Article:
Our Staff

Daniel Clay Russ, Editor

Catfish, Editor 

Catfish (AKA, Daniel Clay Russ) traces his love of military history to his father, Sgt. Marvin Edward Russ who served in the US Army Air Corps during WWII. His brother Harvey was in artillery for a while during Vietnam and later transferred to Signal Corps. His brother Stephan served in the Navy on the USS Wasp and at Guantanamo Bay Naval Station.

For 6 years, Daniel was a creative director working on the USAF account and for 6 years he worked on Allison Gas Turbine Division of GM.



Kenny Sink

Kenny Sink is a famous advertising art director now currently residing in Studley, Virginia. He also an accomplished Civil War relic hunter and an expert on the Civil War.

Steve Miller

Steve is a famous advertising Creative Director who has worked on Southwest Airlines, the US Air Force, and other major accounts. He is a private pilot and an avid military history buff.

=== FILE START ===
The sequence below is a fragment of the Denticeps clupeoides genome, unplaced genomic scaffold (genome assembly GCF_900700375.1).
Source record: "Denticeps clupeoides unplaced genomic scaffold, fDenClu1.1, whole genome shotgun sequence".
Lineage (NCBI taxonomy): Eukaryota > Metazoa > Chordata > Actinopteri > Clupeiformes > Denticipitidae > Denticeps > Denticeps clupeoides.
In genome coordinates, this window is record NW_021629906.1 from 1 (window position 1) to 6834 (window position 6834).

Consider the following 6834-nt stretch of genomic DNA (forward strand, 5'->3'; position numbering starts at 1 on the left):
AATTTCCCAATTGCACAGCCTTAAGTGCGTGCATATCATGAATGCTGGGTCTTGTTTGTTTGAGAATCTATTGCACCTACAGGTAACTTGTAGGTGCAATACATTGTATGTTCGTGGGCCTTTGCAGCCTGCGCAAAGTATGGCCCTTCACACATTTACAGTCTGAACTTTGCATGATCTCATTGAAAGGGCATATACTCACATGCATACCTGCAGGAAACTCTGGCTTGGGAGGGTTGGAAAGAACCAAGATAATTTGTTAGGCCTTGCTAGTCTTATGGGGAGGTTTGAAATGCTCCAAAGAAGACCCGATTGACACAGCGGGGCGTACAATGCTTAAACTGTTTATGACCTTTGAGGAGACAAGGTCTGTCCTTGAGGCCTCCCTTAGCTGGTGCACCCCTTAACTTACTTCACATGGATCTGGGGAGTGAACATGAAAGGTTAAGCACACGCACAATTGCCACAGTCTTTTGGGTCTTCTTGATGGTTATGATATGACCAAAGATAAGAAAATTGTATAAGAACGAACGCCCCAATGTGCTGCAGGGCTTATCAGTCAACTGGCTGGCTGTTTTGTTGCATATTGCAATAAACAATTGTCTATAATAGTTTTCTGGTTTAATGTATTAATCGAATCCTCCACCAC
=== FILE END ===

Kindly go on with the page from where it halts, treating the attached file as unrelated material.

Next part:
Matt McDougall

Matt is a digital marketing expert who has written a history of the Punic Wars. He is a military historian extraordinaire.



21 thoughts on “Our Staff”

  1. Folks, We are seaching for a photo of Edward Heinemann for a section we are doing in our newspaper ( the san Diego Union-Tribune) on San Diego being the birthplace of naval aviation and the celebration of the 100 year anniversary of the effort. Your site has a photo of Mr. Edward Heinemann and I am writing seeking permission to use it once in our newspaper and on our website as a part of this report.
    Thanks for your time and consideration
    Robert York
    Director of Photo and Video

  2. Jonathan Gerard Seow